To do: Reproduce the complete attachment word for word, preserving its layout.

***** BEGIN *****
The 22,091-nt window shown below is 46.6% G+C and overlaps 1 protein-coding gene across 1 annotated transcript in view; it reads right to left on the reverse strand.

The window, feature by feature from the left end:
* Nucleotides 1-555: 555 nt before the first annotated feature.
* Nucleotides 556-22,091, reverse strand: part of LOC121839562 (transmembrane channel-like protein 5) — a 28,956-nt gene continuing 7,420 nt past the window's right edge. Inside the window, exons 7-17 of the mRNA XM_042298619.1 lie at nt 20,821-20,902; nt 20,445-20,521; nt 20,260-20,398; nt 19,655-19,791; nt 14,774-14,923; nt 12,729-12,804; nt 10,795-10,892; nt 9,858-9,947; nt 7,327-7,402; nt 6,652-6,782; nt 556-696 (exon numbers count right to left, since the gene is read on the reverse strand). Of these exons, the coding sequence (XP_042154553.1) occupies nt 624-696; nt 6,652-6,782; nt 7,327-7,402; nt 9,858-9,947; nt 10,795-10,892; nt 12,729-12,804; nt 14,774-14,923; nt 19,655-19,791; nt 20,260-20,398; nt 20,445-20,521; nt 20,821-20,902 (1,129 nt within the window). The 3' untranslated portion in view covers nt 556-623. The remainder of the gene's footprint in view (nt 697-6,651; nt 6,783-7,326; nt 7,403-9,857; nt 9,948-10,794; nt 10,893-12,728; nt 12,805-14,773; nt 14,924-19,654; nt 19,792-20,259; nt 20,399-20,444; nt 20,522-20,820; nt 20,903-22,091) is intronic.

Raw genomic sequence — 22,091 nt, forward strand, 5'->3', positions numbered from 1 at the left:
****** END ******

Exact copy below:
The 22,091-nt window shown below is 46.6% G+C and overlaps 1 protein-coding gene across 1 annotated transcript in view; it reads right to left on the reverse strand.

The window, feature by feature from the left end:
* Nucleotides 1-555: 555 nt before the first annotated feature.
* Nucleotides 556-22,091, reverse strand: part of LOC121839562 (transmembrane channel-like protein 5) — a 28,956-nt gene continuing 7,420 nt past the window's right edge. Inside the window, exons 7-17 of the mRNA XM_042298619.1 lie at nt 20,821-20,902; nt 20,445-20,521; nt 20,260-20,398; nt 19,655-19,791; nt 14,774-14,923; nt 12,729-12,804; nt 10,795-10,892; nt 9,858-9,947; nt 7,327-7,402; nt 6,652-6,782; nt 556-696 (exon numbers count right to left, since the gene is read on the reverse strand). Of these exons, the coding sequence (XP_042154553.1) occupies nt 624-696; nt 6,652-6,782; nt 7,327-7,402; nt 9,858-9,947; nt 10,795-10,892; nt 12,729-12,804; nt 14,774-14,923; nt 19,655-19,791; nt 20,260-20,398; nt 20,445-20,521; nt 20,821-20,902 (1,129 nt within the window). The 3' untranslated portion in view covers nt 556-623. The remainder of the gene's footprint in view (nt 697-6,651; nt 6,783-7,326; nt 7,403-9,857; nt 9,948-10,794; nt 10,893-12,728; nt 12,805-14,773; nt 14,924-19,654; nt 19,792-20,259; nt 20,399-20,444; nt 20,522-20,820; nt 20,903-22,091) is intronic.

Raw genomic sequence — 22,091 nt, forward strand, 5'->3', positions numbered from 1 at the left: